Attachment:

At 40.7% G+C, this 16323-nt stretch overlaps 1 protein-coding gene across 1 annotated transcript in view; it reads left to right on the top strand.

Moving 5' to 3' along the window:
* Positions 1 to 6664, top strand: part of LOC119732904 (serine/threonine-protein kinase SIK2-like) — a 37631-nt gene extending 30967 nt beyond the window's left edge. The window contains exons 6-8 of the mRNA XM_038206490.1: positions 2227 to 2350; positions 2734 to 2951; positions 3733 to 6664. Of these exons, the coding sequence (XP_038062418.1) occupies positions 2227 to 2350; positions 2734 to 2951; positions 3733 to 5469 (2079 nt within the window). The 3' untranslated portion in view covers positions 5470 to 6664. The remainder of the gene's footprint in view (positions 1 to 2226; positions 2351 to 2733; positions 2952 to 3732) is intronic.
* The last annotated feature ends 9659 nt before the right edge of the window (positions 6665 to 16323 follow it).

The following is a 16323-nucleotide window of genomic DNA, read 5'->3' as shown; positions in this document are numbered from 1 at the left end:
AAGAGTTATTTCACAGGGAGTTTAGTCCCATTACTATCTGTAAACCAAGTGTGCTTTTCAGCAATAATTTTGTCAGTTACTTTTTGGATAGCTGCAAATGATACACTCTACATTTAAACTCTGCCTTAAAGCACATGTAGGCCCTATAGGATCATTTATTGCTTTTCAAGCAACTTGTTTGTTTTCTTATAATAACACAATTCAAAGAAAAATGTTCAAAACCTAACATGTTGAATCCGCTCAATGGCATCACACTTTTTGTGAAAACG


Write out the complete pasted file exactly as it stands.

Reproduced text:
At 40.7% G+C, this 16323-nt stretch overlaps 1 protein-coding gene across 1 annotated transcript in view; it reads left to right on the top strand.

Moving 5' to 3' along the window:
* Positions 1 to 6664, top strand: part of LOC119732904 (serine/threonine-protein kinase SIK2-like) — a 37631-nt gene extending 30967 nt beyond the window's left edge. The window contains exons 6-8 of the mRNA XM_038206490.1: positions 2227 to 2350; positions 2734 to 2951; positions 3733 to 6664. Of these exons, the coding sequence (XP_038062418.1) occupies positions 2227 to 2350; positions 2734 to 2951; positions 3733 to 5469 (2079 nt within the window). The 3' untranslated portion in view covers positions 5470 to 6664. The remainder of the gene's footprint in view (positions 1 to 2226; positions 2351 to 2733; positions 2952 to 3732) is intronic.
* The last annotated feature ends 9659 nt before the right edge of the window (positions 6665 to 16323 follow it).

The following is a 16323-nucleotide window of genomic DNA, read 5'->3' as shown; positions in this document are numbered from 1 at the left end:
AAGAGTTATTTCACAGGGAGTTTAGTCCCATTACTATCTGTAAACCAAGTGTGCTTTTCAGCAATAATTTTGTCAGTTACTTTTTGGATAGCTGCAAATGATACACTCTACATTTAAACTCTGCCTTAAAGCACATGTAGGCCCTATAGGATCATTTATTGCTTTTCAAGCAACTTGTTTGTTTTCTTATAATAACACAATTCAAAGAAAAATGTTCAAAACCTAACATGTTGAATCCGCTCAATGGCATCACACTTTTTGTGAAAACG